The first two of these we would wholeheartedly agree with. Indeed, Greenpeace and its ‘Detox’ campaign has already been addressing substances of concern for many years, and major brands have done a lot of work in recent years in terms of tightening up their Restricted Substances Lists, which tell suppliers which chemicals can and can’t be used in their products, and in what quantities.

On microfibre release, this issue has only come under the spotlight relatively recently. We believe the technology will soon become available to reduce fibre shedding from polyester materials and also to prevent fibres leaving the laundering phase and entering waterways. There are already some interesting tech developments here, and we believe it will only be a matter of time before one gains some market traction. But brand support and financial backing is needed.

The industry supporting short-term clothing rental businesses? We hope to be proven wrong, but it is difficult to see such initiatives working on any kind of significant scale. Clothing is such a personal thing and, being blunt about it, as long as it is retailed so cheaply by the fast fashion industry, why would people want to rent it?

The report also talks of the need to radically improve recycling rates, and to move to renewable materials. We are seeing actions in both these areas, but nowhere like enough. The fact that just one per cent of clothing is currently recycled is pitiful, and we certainly don’t expect that figure to change in the near future in the US, the worst culprit of all when it comes to the landfilling of used clothing. Certainly not when it has a climate change sceptic as its President.

Yet we do need to change, otherwise we are sleepwalking into an environmental catastrophe. “The trajectory of the industry points to the potential for catastrophic outcomes,” acknowledges the report. “Demand for clothing is continuing to grow quickly, driven particularly by emerging markets, such as Asia and Africa. Should growth continue as expected, total clothing sales would reach 160 million tonnes in 2050 – more than three times today’s amount. This would result in a substantial increase in the negative impacts of the industry.”

We would go along with all of this, although as we said earlier, the fact that the fashion industry is unsustainable in its current guise is nothing new. We know all that. Those of us who write about these things for a living know that the water table is falling in Bangladesh as hundreds of wet processing factories continue to each consume as much as 300 litres of water to produce just one kilogram of fabric. We know about the unmitigated damage done to China’s rivers and waterways which have had untreated textile effluent pumped into them for the best part of two decades. We know about worker exploitation in Myanmar, in Cambodia, Vietnam, China, Bangladesh, Turkey and so on.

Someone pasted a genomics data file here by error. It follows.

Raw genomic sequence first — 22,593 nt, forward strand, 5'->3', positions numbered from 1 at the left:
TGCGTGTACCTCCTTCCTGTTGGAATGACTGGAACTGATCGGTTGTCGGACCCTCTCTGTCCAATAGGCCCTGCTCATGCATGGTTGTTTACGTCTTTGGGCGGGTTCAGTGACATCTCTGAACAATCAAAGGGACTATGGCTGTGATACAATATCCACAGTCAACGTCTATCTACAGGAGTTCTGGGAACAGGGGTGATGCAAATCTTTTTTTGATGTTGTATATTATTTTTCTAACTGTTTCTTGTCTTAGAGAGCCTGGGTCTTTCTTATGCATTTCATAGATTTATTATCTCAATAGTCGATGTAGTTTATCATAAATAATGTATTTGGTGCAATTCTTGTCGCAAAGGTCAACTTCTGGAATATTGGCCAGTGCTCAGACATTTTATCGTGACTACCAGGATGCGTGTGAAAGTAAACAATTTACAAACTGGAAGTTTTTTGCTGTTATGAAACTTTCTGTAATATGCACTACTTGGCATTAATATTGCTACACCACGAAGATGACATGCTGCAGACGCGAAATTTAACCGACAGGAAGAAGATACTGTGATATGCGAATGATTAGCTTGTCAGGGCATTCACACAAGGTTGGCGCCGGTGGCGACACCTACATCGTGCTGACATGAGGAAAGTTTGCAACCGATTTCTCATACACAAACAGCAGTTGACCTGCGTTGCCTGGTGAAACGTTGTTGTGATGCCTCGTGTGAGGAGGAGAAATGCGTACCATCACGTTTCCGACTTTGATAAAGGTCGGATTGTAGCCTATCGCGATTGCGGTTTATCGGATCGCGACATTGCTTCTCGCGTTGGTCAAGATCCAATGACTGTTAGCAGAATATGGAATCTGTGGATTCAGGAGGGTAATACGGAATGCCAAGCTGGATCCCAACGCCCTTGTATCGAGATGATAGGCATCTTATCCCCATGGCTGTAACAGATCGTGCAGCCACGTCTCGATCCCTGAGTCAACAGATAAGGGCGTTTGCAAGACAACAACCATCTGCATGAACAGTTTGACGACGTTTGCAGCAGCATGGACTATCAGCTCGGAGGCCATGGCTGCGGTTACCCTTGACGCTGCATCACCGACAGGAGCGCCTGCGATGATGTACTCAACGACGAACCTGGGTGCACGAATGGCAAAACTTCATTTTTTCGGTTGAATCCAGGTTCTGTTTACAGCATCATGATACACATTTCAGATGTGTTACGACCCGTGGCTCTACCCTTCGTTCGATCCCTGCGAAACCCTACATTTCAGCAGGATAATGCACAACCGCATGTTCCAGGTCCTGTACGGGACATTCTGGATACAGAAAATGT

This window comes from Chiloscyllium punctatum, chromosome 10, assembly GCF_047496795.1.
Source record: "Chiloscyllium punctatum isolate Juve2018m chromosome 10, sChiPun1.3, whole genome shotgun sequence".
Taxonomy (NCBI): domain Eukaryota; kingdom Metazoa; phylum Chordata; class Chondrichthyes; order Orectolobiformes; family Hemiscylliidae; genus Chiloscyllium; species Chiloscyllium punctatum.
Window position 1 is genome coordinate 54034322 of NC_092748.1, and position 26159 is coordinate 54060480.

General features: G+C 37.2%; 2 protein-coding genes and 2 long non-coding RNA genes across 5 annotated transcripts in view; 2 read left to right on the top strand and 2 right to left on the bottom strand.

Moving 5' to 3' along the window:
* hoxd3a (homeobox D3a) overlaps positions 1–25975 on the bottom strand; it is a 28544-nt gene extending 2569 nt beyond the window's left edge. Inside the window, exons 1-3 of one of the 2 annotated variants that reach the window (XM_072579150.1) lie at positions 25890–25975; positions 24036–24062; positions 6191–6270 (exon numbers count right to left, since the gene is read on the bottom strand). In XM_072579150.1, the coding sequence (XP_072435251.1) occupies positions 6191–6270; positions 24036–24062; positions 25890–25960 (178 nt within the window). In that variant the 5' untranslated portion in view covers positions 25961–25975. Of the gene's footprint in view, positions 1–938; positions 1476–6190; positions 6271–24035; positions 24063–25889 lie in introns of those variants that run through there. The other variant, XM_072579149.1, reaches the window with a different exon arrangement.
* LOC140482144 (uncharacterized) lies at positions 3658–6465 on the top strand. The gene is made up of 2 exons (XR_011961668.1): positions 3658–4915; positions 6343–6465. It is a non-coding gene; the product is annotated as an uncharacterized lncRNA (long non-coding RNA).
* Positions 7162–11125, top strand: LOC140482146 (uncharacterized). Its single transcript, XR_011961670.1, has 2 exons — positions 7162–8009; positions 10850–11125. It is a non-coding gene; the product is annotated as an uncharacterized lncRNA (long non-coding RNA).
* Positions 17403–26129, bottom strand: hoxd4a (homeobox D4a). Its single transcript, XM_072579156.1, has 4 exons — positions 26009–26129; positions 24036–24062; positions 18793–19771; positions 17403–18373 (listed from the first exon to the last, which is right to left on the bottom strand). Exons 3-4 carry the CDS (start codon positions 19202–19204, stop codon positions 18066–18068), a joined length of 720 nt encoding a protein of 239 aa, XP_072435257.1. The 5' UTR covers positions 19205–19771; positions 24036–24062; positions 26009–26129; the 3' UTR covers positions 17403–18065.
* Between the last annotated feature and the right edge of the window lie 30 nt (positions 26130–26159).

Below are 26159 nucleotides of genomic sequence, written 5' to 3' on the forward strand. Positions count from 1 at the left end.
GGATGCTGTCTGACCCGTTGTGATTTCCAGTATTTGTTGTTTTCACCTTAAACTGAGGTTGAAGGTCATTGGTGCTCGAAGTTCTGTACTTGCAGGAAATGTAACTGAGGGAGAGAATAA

We know this isn’t a particularly pleasant industry once one begins to scratch beneath the surface, although that is not to say that there aren’t a lot of people in our industry who are doing everything in their power to improve things on the sustainability front.

However, the nub of this issue, for us, lies in a question which this report doesn’t answer. Namely, will hugely profitable fast fashion brands such as H&M and Zara be willing to fundamentally change their business models if that is what is needed to make our industry more sustainable? In 2017, Inditex, the Spanish parent company of Zara, made US$5.8bn in profits. The story of surging profits is the same at H&M and Primark. As a business model, fast fashion works. It keeps millions of people around the world in jobs and shareholders happy. That is not to defend it, rather to state a simple fact.

The Ellen MacArthur report points to the need for systemic change in the fashion industry, yet the only people who can really drive that change reside in the boardrooms of the world’s leading fast fashion brands. Sustainability teams can only do so much, and if we are talking fundamental, systemic change, then that needs to come right from the top. Will those at the very top really be prepared to change a winning, hugely profitable business formula? Sadly, the phrase, “turkeys voting for Christmas,” is one that springs to mind, although it would be great to be proved wrong on this, by far the most important issue facing the global apparel sector.